"Peace without victory" refers to Woodrow Wilson's attempts to advocate for a peaceful solution to World War I. Wilson made the speech in January of 1917, but his appeal was not heeded, and the United States declared war against Germany only two short months later.Know More
Wilson, the 28th President of the United States, was in the Civil War era and had seen the destruction that massive warfare brought. It was crucial to his political campaigning to keep the United States out of the war that was ravaging Europe. In the "peace without victory" speech, he pointed out that each side of the conflict had expressed at least some willingness to discuss terms of peace without surrendering. Rather than join the war, Wilson idealistically called for the United States to be a peacemaker, applying its power along with other nations to the cause of preventing a war of this scale from ever happening again.
Wilson's argument called this an extension of the Monroe doctrine of non-interference, where for over a century the United States had avoided entanglement in European conflicts (and demanded in return that European powers similarly leave the Americas alone). He believed that each nation should be left in peace to govern itself, and that this could only be achieved by a universal agreement to limit military power, keep the oceans free and open to all and avoid the military alliances which had turned World War I into a global conflict.Learn more about World War 1
Germany initially became part of the first World War due to the treaty it had with Austria-Hungary, which had declared war on Serbia due to the assassination of Archduke Franz Ferdinand. France and Russia were both also party to the war on the Allies side due to Russia's treaty with Serbia and France's treaty with Russia. The assassination basically set fire to a powder keg of mistrust that was already brewing due to the various countries interest in founding new colonies in Africa as well as Asia and the Middle East.Full Answer >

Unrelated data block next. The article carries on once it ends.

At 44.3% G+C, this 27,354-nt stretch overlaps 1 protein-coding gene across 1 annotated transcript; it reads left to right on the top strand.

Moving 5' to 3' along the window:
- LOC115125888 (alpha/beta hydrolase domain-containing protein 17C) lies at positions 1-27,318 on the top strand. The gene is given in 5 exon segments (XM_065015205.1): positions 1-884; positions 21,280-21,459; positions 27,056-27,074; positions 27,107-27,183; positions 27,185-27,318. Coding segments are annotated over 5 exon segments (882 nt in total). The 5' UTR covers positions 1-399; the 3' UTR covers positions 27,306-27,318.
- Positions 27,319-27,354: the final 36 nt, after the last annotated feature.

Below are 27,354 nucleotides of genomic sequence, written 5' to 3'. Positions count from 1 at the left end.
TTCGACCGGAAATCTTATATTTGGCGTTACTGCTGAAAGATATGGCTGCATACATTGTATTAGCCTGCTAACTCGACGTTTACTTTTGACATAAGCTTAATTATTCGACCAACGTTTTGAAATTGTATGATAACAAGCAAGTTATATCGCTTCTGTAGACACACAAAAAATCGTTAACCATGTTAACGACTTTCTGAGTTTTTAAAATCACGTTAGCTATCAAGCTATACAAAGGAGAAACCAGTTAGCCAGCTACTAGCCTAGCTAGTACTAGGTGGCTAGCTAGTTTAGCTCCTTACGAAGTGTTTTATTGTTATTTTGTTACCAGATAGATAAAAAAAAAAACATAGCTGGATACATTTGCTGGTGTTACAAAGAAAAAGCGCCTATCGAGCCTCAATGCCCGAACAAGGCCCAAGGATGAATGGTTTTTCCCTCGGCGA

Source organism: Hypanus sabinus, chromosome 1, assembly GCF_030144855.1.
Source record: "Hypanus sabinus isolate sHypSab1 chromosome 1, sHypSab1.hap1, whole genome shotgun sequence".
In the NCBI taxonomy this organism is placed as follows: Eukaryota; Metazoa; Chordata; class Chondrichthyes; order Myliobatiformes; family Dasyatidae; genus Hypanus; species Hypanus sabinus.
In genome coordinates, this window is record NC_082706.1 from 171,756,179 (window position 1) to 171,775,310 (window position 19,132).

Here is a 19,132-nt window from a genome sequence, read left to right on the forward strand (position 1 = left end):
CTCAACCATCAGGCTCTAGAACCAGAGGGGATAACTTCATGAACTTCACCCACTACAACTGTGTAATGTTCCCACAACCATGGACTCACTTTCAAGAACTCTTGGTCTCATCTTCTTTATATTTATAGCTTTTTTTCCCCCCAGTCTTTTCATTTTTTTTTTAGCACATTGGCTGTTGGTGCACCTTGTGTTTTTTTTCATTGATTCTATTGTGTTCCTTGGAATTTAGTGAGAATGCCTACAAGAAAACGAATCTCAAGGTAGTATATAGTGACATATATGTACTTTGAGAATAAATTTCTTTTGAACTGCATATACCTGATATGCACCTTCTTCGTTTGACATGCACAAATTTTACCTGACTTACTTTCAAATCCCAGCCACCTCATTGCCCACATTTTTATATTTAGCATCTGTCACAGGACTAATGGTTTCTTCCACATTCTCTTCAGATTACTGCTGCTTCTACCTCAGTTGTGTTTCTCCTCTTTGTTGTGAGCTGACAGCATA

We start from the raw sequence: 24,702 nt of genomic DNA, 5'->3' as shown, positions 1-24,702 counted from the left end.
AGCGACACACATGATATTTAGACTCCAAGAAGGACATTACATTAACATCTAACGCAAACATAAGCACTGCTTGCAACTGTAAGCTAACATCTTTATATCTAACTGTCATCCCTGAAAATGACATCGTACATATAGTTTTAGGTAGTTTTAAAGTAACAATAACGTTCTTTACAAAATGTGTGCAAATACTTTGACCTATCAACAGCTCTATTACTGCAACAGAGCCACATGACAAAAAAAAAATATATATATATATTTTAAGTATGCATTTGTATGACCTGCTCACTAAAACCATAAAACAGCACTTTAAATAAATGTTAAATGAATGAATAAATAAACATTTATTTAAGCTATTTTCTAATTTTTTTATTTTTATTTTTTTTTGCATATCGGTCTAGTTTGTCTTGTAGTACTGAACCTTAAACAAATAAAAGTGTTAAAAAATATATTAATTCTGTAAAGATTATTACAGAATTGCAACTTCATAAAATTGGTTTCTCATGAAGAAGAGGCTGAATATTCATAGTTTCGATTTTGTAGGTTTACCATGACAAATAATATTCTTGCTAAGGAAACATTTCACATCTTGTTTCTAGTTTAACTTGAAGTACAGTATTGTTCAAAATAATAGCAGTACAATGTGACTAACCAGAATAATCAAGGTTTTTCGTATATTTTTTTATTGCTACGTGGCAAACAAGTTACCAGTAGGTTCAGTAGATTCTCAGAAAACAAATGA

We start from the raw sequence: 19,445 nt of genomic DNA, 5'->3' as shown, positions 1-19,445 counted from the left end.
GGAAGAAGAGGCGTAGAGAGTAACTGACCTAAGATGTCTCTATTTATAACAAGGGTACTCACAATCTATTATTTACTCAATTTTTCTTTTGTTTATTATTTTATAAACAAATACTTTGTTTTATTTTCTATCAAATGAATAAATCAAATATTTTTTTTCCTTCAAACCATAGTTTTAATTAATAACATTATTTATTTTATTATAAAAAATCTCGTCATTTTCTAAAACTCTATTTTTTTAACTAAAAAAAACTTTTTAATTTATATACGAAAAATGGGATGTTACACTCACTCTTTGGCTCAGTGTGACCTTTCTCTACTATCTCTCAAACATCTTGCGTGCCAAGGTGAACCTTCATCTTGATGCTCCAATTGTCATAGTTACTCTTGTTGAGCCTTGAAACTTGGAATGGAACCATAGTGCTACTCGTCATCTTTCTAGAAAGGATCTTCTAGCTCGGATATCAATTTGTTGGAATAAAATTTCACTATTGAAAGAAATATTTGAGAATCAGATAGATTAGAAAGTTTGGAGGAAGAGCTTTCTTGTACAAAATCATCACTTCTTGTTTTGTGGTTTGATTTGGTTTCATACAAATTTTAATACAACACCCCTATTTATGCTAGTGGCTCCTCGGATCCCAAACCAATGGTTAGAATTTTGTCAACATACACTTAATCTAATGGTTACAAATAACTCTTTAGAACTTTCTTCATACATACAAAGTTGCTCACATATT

According to About.com, Germany was not a major cause of the start of World War I. In fact, it was Austria-Hungary that first declared war on Serbia, leading to the beginning of WWI. Not all countries entered into WWI at the same time. Japan, Italy and the United States are examples of countries that took part in the war but were not involved from the beginning.Full Answer >
The Central Powers were Germany, the Ottoman Empire, Bulgaria and the Austrian-Hungarian Empire, while the Triple Entente was composed initially of the Allied Powers Russia, France and Great Britain. The Central Powers crafted the first alliance, and the Allied Powers were designed to counter the Central Powers.Full Answer >
Imperialism contributed to World War I the amount of land that Britain and France owned led to a heightened rivalry with Germany, which sought to acquire colonies later on and only controlled small portions of Africa. Tensions rose during the fight for Africa in the late 1800s, when European powers France, Germany and Britain secured the remains of the continent. During this time, imperial rivalry was present along with powerful nationalism, helping to contribute to prewar tensions throughout Europe.Full Answer >